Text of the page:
Veille documentaire MTPH

Médecine du travail du personnel hospitalier

Workplace violence in Queensland, Australia: the results of a comparative study.

Int J Nurs Pract. 2006 Aug;12(4):220-31.
Workplace violence in Queensland, Australia: the results of a comparative study.
‘Hegney D, Eley R, Plank A, Buikstra E, Parker V.
Research Practice Development Centre, University of Queensland and Blue Care, Queensland, Australia.’

This paper presents the results on workplace violence from a larger study undertaken in 2004. Comparison is made with the results of a similar study undertaken in 2001. The study involved the random sampling of 3,000 nurses from the Queensland Nurses’ Union’s membership in the public (acute hospital and community nursing), private (acute hospital and domiciliary nursing) and aged care (both public and private aged care facilities) sectors. The self-reported results suggest an increase in workplace violence in all three sectors. Although there are differences in the sources of workplace violence across the sectors, the major causes of workplace violence are: clients/patients, visitors/relatives, other nurses, nursing management and medical practitioners. Associations were also found between workplace violence and gender, the designation of the nurse, hours of employment, the age of the nurse, morale and perceptions of workplace safety. Although the majority of nurses reported that policies were in place for the management of workplace violence, these policies were not always adequate.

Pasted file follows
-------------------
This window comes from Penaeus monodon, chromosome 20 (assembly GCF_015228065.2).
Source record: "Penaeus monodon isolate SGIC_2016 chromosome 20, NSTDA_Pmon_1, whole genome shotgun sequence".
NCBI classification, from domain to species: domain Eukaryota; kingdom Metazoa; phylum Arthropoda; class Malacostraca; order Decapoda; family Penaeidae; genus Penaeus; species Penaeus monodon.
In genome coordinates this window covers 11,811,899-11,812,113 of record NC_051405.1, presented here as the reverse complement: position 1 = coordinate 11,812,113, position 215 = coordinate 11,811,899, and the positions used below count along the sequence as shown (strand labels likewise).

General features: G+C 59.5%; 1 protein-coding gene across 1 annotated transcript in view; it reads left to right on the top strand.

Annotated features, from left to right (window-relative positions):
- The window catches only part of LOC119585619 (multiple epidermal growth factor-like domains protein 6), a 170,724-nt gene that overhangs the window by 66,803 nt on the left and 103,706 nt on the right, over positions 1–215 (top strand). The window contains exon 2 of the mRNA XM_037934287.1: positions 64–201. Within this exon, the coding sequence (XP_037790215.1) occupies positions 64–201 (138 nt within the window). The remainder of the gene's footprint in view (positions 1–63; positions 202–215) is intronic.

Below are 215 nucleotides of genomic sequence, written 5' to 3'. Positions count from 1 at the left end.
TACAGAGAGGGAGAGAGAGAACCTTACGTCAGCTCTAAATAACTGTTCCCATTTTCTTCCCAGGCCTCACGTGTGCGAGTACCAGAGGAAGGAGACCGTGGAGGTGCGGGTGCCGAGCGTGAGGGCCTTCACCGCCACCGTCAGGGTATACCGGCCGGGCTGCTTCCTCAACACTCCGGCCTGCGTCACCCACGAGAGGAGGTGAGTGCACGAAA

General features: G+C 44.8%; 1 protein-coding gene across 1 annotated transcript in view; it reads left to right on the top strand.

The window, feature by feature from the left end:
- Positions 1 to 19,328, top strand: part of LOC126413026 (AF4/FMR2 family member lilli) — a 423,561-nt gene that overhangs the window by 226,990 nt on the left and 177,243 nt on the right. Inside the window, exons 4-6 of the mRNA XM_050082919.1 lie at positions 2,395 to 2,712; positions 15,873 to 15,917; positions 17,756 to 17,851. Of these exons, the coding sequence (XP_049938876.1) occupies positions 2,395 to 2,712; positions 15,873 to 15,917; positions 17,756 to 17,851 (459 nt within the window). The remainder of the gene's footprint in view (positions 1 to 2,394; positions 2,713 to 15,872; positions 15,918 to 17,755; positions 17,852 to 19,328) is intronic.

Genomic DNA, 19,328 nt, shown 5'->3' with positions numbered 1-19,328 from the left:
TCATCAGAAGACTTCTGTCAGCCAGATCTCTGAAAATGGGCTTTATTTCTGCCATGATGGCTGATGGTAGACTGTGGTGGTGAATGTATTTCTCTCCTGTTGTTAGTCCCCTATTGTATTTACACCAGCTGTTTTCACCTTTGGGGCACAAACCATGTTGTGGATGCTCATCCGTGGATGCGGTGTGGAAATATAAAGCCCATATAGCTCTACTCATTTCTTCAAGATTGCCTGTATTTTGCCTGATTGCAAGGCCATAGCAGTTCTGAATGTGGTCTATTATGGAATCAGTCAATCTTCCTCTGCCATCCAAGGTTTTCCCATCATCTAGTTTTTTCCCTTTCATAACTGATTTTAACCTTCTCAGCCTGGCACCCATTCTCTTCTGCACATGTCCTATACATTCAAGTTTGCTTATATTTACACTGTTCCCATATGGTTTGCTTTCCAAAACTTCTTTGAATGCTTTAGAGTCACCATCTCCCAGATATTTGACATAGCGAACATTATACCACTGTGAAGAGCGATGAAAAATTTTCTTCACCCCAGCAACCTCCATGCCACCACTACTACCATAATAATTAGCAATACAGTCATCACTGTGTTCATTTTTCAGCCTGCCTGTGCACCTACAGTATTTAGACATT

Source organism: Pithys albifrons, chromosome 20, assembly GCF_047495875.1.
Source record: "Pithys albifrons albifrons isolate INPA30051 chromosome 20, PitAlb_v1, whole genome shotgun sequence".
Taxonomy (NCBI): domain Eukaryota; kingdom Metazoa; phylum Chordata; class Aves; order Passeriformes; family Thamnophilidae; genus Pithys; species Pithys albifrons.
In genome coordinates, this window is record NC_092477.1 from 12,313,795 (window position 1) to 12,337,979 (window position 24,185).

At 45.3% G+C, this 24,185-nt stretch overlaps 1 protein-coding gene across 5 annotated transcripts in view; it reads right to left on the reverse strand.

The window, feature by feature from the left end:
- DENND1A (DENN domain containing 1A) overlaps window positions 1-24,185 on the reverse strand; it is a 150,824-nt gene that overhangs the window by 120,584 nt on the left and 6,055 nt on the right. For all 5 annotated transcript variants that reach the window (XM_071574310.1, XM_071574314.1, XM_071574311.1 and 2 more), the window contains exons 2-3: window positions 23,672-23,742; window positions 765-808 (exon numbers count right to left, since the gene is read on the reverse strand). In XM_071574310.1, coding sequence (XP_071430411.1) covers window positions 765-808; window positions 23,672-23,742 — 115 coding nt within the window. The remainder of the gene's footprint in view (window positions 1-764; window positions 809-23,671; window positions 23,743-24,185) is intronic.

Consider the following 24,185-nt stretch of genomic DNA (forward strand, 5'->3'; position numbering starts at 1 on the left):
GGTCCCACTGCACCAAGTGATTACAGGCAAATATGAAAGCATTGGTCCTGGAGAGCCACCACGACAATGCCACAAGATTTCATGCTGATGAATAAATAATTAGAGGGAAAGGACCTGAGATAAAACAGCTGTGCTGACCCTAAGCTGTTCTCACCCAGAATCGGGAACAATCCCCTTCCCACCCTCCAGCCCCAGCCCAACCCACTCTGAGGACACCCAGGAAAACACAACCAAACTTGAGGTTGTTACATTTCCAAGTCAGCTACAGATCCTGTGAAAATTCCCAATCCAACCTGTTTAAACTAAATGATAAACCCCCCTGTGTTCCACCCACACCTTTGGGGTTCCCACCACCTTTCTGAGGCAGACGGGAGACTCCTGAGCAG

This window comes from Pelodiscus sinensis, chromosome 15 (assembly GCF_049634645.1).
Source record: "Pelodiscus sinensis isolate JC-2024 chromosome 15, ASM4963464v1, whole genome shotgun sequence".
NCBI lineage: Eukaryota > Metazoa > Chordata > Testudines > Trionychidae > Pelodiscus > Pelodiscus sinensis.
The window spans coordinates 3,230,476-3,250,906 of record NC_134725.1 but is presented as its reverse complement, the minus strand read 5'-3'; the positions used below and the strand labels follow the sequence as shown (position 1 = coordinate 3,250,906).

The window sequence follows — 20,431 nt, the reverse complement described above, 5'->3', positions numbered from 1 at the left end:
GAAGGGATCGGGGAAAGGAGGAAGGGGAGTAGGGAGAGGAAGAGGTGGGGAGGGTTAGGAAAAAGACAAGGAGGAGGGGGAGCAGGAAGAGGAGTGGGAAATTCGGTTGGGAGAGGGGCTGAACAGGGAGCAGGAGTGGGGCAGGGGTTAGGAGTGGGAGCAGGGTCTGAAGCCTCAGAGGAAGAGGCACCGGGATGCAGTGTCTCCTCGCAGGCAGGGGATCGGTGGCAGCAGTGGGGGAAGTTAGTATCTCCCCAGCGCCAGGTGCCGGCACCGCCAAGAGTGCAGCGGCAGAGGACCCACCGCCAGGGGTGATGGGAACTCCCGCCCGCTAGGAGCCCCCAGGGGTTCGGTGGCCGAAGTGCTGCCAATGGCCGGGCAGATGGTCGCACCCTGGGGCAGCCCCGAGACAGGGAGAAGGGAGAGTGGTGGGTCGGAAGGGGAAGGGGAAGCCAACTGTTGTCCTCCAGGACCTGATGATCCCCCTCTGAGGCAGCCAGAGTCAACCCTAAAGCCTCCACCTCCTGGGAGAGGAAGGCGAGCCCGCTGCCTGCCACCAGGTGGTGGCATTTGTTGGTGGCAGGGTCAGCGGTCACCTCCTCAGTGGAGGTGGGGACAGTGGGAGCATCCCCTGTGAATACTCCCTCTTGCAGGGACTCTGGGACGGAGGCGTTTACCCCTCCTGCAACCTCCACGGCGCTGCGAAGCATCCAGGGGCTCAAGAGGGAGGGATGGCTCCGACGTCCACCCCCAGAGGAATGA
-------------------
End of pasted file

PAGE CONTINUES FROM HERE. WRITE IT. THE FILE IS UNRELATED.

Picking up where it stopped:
MeSH Terms: – Age Distribution – Attitude of Health Personnel* – Causality – Community Health Nursing/organization & administration – Comparative Study – Female – Geriatric Nursing/organization & administration – Hospital Administration – Humans – Interpr

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